That sounds pretty grim, but it should also sound familiar; we’ve been the aliens in this scenario for much of our history.

A Long Look in the Mirror – Here on Earth, scientists who study intelligence and cognition in other animals sometimes use what’s called the “mirror test.” To do the mirror test, scientists put a sticker or a dot of dye on the animal’s body and then put a mirror in front of the animal. The idea is that an intelligent, self-aware creature will realize they’re looking at themselves in the mirror and start fiddling with the sticker or dot of dye.

This monkey is obviously reflecting on how we define — and measure — intelligence.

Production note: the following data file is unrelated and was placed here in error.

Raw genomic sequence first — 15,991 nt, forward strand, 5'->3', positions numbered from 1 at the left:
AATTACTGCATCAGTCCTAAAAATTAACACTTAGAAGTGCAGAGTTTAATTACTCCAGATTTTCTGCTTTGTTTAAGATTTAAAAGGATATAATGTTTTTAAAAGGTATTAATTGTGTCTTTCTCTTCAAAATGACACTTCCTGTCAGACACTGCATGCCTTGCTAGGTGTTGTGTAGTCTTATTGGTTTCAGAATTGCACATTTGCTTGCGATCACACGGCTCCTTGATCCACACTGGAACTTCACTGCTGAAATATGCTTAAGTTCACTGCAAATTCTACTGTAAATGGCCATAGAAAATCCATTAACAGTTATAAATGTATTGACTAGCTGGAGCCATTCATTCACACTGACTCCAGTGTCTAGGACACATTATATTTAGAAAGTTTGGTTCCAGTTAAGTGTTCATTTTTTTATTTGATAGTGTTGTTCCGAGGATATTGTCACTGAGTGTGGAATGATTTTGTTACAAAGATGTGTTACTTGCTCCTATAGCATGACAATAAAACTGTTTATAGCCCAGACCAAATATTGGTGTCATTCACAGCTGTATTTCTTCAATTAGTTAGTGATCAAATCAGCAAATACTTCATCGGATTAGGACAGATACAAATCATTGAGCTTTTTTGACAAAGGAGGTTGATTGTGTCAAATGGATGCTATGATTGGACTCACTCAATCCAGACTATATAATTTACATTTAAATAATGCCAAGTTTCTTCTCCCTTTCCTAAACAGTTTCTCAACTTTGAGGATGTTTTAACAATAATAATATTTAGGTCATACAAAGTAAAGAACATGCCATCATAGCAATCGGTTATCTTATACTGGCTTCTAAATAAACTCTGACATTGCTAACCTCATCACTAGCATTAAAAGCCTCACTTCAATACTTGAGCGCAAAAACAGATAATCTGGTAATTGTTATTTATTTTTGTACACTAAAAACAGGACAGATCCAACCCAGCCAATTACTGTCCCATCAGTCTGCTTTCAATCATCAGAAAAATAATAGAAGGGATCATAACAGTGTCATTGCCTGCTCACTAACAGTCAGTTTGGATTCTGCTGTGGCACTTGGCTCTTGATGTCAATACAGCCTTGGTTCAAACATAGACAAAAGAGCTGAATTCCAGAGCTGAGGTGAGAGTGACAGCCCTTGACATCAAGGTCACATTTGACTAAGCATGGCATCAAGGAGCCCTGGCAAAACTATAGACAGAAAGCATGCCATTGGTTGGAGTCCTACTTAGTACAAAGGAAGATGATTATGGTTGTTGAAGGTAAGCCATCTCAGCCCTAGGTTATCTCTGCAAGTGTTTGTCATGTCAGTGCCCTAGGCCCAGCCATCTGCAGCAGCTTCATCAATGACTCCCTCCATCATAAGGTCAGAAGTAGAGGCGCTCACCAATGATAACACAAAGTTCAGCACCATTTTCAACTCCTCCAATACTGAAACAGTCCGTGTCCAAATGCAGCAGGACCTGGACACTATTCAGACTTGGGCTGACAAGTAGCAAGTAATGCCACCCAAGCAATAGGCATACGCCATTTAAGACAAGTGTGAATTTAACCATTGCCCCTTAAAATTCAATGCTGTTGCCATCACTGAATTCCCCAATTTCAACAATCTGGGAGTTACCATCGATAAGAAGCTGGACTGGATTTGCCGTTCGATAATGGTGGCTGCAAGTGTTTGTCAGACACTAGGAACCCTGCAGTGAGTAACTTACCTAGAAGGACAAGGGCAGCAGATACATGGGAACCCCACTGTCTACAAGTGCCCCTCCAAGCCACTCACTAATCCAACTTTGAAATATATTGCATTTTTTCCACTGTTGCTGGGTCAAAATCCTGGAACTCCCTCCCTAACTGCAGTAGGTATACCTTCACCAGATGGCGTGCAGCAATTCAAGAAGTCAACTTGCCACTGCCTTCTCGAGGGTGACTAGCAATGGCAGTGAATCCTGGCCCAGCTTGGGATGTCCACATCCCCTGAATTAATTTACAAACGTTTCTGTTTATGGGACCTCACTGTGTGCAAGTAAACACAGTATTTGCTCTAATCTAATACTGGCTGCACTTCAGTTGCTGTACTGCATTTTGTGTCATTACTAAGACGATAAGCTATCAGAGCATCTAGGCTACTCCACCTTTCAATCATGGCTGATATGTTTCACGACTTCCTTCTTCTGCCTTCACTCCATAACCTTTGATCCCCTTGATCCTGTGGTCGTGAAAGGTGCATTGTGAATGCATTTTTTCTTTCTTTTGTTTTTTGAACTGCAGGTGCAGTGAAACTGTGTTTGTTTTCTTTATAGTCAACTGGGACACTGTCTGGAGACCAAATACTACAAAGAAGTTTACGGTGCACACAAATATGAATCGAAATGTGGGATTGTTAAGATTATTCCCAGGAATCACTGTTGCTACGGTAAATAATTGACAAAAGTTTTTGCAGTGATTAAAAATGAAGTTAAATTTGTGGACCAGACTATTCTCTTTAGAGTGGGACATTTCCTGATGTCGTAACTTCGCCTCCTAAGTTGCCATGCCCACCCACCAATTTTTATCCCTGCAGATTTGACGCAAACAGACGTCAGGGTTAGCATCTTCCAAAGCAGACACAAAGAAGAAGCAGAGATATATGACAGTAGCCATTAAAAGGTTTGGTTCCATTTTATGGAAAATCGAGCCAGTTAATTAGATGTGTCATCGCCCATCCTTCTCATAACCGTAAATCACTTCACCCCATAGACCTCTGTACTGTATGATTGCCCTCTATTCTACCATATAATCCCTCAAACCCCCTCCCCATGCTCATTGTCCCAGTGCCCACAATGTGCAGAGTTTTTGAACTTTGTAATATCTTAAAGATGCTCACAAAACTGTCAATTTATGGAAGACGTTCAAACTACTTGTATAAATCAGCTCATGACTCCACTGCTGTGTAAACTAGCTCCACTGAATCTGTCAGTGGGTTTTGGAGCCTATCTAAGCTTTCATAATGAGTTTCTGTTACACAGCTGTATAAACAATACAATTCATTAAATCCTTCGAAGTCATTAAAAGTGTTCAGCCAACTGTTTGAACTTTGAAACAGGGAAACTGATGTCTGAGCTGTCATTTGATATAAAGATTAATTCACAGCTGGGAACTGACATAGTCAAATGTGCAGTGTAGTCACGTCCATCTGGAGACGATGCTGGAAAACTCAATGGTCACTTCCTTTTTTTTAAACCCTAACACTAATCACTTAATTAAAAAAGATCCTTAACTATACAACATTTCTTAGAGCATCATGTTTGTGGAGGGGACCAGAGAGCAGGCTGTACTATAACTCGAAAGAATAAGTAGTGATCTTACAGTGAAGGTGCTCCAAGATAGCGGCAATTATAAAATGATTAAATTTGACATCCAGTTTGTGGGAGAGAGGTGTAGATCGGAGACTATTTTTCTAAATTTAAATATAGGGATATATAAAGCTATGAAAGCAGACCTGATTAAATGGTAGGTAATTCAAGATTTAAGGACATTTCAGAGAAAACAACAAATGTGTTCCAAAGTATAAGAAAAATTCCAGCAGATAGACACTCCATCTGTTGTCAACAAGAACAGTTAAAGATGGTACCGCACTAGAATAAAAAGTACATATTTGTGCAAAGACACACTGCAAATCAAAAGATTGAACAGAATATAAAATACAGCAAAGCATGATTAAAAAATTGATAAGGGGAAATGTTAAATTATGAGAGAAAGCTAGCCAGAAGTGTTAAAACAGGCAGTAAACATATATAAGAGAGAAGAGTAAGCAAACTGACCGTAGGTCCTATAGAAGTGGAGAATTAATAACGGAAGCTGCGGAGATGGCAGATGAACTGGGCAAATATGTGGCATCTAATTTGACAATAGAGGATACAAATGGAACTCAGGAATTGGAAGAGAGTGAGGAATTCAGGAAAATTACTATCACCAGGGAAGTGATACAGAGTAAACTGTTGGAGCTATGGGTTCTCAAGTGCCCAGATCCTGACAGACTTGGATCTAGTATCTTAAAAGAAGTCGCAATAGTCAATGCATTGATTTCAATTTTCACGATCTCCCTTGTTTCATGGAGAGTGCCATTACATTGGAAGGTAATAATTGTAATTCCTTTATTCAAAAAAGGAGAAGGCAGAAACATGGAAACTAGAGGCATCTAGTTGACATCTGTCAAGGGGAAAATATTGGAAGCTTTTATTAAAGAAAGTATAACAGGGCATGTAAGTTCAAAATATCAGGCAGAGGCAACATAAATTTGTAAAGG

Jiro Morita / EyeEm/EyeEm/Getty Images

But as science writer Virginia Morell puts it, “Since it’s designed for animals that rely on their visual sense and have hands, very few can pass it.” Dogs and cats usually don’t pass the test, for example, and some behavioral scientists have argued that it’s because animals that rely more on scent to perceive the world may simply not care that they’ve got a dot painted on their ear. The signs of intelligence we’re looking for are based on our own biases: The eyes are our most important source of information about the world, and we show concern about our appearance by reaching up to touch the offending spot.

Now imagine that aliens with very different senses and very different minds subject us to their version of the mirror test. Maybe we can’t even see the dot because it’s in ultraviolet, or maybe they take for granted that we’ll notice sounds in frequencies we can’t hear. We’d fail the test.